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Value Pricing: Why Do It?

Posted by Darrin Fleming on Apr 5, 2018 11:30:00 AM
Darrin Fleming

Value Pricing Why Do ItAs we discussed in the first post in this series, Value Pricing: What to Avoid at All Cost, there are many different ways to set the price of your offering, including cost-based, psychological-based, and market-based pricing. Now let’s look at value based pricing and why it is the most effective way to maximize return on investment from your offering.

The goal of value based pricing is to leverage the value that your offering creates for customers in order to maximize its earnings impact for your company.

What exactly does that mean? You might think the way to reach that goal is by raising the price that you charge. Or you may focus on increasing your margin for a particular product. Both approaches have potential, if you do it right.

Let’s look at these factors more closely to make sure you reap the full benefits of value based pricing.

Optimal vs. Higher Prices

Will a higher price lead to higher profits? Maybe, but certainly not always. Basic economics tells us that a higher price has the potential to lower market demand, thus reducing sales and negatively impacting revenue.

Also consider whether your offering is easy to replicate and how well it is protected through patents and other forms of IP protection. If inadequate protections are in place, high prices will likely lead competitors to copy what you’ve done and sell it at a lower price.

Even if your offering is well protected, a high price may encourage your customers to develop an alternative way to solve their problem. Remember, the goal of value pricing is to determine the optimal price to impact your earnings, which is not necessarily the highest price.

The Importance of Balanced Margins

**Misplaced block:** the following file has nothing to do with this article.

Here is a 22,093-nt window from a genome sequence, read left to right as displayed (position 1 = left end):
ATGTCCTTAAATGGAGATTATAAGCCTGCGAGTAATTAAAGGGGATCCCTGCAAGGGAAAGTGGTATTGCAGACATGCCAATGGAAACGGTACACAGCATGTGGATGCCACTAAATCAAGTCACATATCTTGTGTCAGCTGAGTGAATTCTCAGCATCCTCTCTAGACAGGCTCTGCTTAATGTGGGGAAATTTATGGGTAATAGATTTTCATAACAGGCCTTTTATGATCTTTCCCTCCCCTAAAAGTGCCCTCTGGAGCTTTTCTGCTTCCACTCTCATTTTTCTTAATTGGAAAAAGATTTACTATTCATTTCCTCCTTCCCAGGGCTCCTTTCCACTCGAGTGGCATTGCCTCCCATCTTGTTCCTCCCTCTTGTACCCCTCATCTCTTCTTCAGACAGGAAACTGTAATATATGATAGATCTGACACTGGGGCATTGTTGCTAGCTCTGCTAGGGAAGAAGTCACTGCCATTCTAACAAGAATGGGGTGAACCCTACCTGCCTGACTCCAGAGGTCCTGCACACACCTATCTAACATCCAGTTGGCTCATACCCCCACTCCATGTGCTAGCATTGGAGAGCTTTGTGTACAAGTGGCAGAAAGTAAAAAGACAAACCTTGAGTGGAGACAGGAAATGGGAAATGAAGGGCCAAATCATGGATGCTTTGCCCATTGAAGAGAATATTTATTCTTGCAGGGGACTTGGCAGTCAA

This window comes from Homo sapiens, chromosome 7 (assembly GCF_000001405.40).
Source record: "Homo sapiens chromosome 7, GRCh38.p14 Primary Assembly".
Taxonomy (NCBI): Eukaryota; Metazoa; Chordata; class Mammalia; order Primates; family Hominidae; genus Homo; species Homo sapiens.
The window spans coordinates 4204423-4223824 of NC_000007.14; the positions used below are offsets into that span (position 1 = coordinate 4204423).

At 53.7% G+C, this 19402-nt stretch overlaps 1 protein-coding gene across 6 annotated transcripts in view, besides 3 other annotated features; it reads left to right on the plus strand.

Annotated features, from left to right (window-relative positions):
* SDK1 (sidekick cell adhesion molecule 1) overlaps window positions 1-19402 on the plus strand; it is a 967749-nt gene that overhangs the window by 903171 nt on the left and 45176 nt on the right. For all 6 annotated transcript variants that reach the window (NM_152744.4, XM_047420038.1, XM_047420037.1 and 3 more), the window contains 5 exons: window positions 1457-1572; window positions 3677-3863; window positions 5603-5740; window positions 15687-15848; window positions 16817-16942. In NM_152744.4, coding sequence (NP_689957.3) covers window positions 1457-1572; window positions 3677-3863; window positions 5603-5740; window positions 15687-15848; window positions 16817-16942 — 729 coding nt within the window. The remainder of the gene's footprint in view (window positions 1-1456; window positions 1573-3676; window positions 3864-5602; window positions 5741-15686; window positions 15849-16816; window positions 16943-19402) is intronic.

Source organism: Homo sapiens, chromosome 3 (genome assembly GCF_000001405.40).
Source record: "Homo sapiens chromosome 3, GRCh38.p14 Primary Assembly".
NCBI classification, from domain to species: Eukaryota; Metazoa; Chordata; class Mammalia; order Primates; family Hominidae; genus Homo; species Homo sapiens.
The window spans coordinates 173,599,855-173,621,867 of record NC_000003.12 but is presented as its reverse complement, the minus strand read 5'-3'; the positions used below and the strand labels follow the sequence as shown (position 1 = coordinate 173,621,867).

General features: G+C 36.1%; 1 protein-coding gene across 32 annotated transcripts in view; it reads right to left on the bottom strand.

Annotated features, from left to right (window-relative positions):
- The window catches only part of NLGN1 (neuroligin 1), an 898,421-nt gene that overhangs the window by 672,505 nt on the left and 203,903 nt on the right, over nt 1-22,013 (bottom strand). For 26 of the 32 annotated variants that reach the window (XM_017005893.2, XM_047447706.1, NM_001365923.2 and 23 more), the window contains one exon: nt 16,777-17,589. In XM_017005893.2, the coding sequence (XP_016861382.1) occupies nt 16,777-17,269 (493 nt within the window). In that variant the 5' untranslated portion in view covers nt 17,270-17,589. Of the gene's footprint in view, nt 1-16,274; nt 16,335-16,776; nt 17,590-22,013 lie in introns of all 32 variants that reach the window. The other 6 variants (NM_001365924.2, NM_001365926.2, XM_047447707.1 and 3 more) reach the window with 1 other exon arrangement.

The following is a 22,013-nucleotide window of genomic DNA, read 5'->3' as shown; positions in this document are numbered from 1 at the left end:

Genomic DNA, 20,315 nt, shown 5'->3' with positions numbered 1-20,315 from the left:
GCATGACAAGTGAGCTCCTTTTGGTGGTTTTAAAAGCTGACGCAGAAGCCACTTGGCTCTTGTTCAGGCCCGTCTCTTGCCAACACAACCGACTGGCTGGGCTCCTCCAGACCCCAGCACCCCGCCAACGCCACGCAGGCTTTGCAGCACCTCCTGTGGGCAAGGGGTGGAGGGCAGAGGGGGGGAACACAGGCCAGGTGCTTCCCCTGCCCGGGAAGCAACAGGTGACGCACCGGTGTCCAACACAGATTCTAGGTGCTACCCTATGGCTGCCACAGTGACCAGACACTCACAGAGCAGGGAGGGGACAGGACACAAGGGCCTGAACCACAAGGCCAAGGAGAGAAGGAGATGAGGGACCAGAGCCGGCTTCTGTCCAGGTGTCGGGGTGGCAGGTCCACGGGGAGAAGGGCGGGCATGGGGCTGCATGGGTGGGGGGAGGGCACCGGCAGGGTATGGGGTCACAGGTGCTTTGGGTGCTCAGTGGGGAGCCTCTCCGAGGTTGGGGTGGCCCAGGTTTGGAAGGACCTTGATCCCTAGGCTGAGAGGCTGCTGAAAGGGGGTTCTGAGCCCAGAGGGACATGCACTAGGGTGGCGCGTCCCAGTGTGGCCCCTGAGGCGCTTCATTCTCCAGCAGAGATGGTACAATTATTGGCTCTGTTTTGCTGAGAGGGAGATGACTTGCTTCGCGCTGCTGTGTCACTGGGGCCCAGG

Maximizing profitability is a nuanced endeavor. If your company has more than one offering, it’s important not to tweak the profitability of any one offering in a vacuum. You must consider how every pricing and margin decision impacts the sale of other offerings.

If you charge a high price with a high margin for a new offering, you may be perceived as taking advantage of your position with existing customers. Even if they buy the new offering at the price you set, they may choose to take their business for other less differentiated offerings elsewhere. Is the margin from the new offering enough to offset the potential loss of other business?

Value based pricing focuses on maximizing the earnings impact across your entire business, not a specific product line. Keep this in mind when considering how to increase your margins.


Using the value that your offering creates for your customer enables you to set a price that captures a significant portion of that value while still giving your customer an economic incentive to buy.

The next post in this series will discuss the mechanics of how to determine price based on value.ROI Selling- Price Discounting

Topics: Value Pricing